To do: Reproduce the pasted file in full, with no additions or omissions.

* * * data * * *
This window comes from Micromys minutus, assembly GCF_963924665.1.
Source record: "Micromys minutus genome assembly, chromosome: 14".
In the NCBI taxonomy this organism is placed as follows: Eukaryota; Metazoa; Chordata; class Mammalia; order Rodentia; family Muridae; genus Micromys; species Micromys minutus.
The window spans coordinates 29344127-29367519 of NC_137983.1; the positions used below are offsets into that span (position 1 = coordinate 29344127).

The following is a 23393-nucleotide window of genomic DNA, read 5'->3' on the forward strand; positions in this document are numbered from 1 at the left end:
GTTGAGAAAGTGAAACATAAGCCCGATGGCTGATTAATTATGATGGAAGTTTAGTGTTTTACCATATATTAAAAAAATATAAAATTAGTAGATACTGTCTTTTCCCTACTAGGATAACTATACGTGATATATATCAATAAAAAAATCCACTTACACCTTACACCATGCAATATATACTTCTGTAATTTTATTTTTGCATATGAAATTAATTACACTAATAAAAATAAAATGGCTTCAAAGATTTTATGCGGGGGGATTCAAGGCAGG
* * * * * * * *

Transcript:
This window comes from Micromys minutus, assembly GCF_963924665.1.
Source record: "Micromys minutus genome assembly, chromosome: 14".
In the NCBI taxonomy this organism is placed as follows: Eukaryota; Metazoa; Chordata; class Mammalia; order Rodentia; family Muridae; genus Micromys; species Micromys minutus.
The window spans coordinates 29344127-29367519 of NC_137983.1; the positions used below are offsets into that span (position 1 = coordinate 29344127).

The following is a 23393-nucleotide window of genomic DNA, read 5'->3' on the forward strand; positions in this document are numbered from 1 at the left end:
GTTGAGAAAGTGAAACATAAGCCCGATGGCTGATTAATTATGATGGAAGTTTAGTGTTTTACCATATATTAAAAAAATATAAAATTAGTAGATACTGTCTTTTCCCTACTAGGATAACTATACGTGATATATATCAATAAAAAAATCCACTTACACCTTACACCATGCAATATATACTTCTGTAATTTTATTTTTGCATATGAAATTAATTACACTAATAAAAATAAAATGGCTTCAAAGATTTTATGCGGGGGGATTCAAGGCAGG